This week at The Space Review

The latest batch of articles is out at the Space Review, and once again Jeff Foust has assembled a fine collection of thoughtful commentary.

Before we get to that, I have to add my voice to the others who have marvelled recently at the one-man space publishing phenomenon that is Jeff Foust. Michael Belfiore started it here, and Dan Schrimpsher seconded (it’s buried in the middle of his own rather prodigious post), and I’d like to add my vote as well. Jeff not only publishes Space Today, the definitive space wire service, and The Space Review, he also finds the time to run a couple of really good blogs, Space Politics and Personal Spaceflight. Oh, and he holds down a full time day job at Futron as well.

My hat’s off to you Jeff, I have no idea how you do it, but I sure do appreciate it.

But back to this week’s articles:

That Kitty Hawk moment by Bob Clarebrough makes the point that, although the flight of SpaceShipOne was one of those moments that changes everything, it will be a while before the world at large comes to fully appreciate it.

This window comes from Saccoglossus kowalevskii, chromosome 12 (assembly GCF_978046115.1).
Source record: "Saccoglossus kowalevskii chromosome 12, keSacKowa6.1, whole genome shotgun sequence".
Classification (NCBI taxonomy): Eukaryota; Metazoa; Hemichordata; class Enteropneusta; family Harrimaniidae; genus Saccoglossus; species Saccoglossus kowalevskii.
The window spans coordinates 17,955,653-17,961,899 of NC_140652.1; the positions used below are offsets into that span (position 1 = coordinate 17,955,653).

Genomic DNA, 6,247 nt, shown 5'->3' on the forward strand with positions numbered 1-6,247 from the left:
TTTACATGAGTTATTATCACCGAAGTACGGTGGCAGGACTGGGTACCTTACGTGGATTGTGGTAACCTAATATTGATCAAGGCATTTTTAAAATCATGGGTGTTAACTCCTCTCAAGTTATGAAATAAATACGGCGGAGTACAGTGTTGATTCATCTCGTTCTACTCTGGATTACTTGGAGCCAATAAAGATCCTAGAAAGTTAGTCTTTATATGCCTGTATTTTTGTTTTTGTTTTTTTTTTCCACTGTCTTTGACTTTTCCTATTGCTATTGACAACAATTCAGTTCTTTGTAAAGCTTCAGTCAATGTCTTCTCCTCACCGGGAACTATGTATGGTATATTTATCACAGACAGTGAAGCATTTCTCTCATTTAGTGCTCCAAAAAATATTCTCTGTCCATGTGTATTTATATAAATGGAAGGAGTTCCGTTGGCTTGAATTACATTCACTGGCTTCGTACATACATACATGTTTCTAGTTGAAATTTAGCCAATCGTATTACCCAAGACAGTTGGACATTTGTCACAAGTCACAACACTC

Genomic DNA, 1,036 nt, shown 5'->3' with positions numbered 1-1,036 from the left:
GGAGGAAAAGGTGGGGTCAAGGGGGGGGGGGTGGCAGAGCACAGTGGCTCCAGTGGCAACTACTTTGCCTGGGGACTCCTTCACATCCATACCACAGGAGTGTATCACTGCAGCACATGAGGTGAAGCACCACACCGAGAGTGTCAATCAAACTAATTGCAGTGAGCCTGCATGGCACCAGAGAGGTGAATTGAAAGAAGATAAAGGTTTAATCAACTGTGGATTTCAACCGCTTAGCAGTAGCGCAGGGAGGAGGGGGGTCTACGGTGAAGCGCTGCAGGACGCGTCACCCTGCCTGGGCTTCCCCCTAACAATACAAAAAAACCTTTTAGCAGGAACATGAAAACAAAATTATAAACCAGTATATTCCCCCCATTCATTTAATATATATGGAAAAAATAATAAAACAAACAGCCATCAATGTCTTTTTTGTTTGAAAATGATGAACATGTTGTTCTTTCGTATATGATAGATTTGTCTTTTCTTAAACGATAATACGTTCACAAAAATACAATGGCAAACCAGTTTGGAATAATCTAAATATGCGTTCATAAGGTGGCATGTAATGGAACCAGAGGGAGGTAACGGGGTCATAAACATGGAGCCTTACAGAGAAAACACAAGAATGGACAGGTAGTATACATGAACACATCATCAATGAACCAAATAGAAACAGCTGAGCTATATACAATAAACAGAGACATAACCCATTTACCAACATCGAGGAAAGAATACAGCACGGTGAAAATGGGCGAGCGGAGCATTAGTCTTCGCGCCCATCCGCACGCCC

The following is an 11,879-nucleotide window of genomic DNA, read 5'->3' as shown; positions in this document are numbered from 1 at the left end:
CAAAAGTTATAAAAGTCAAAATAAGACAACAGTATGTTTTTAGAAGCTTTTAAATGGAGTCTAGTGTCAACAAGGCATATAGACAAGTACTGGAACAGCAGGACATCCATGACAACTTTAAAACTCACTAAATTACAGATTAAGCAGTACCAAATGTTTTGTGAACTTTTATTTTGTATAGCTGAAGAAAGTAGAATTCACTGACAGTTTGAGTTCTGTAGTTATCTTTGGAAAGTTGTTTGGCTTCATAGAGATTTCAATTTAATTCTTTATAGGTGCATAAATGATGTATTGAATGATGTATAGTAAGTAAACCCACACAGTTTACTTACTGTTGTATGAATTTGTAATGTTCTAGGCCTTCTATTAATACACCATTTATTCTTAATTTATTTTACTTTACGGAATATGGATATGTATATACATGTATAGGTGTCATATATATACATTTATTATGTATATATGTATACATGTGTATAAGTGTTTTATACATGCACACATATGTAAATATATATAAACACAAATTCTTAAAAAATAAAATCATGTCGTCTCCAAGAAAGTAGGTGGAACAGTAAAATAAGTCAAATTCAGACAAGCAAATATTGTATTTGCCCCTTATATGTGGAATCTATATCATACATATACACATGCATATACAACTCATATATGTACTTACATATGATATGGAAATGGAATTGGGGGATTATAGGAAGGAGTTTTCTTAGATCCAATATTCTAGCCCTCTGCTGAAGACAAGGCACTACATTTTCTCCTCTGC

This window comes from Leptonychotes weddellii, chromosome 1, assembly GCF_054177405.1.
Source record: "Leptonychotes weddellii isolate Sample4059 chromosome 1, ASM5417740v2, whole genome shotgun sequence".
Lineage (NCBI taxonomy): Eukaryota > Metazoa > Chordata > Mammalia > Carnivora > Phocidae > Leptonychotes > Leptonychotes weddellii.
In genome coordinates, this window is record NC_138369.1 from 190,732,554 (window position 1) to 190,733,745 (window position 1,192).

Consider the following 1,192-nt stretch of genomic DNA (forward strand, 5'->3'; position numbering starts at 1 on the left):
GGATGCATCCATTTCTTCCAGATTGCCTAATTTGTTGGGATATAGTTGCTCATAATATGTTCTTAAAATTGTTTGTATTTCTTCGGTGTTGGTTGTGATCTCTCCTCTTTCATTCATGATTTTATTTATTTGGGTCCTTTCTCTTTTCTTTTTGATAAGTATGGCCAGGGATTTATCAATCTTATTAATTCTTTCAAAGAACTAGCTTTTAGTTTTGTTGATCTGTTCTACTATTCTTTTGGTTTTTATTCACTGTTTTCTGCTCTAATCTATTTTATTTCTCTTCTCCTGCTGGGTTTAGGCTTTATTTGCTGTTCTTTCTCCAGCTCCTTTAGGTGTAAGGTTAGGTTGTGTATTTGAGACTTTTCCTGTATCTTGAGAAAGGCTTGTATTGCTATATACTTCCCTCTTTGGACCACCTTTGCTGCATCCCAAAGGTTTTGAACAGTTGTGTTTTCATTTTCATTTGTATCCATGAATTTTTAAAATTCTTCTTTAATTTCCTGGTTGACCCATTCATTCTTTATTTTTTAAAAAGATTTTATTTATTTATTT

In Small steps forward for NewSpace, Jeff Foust (if editing it weren’t enough, TSR always has an article or two written by Jeff as well!) takes stock of progress in the New Space industry, as reported at the recent Space Access Society conference.

Taylor Dinerman examines the recent announcement about US-China space cooperation in Cooperation with China: still dancing on eggs.

In Selling space exploration in uncertain times, Eric Hedman looks at space policy and the next election cycle.

And to top it all off, (the indefatigable) Jeff Foust reviews the novel Challenger Park.

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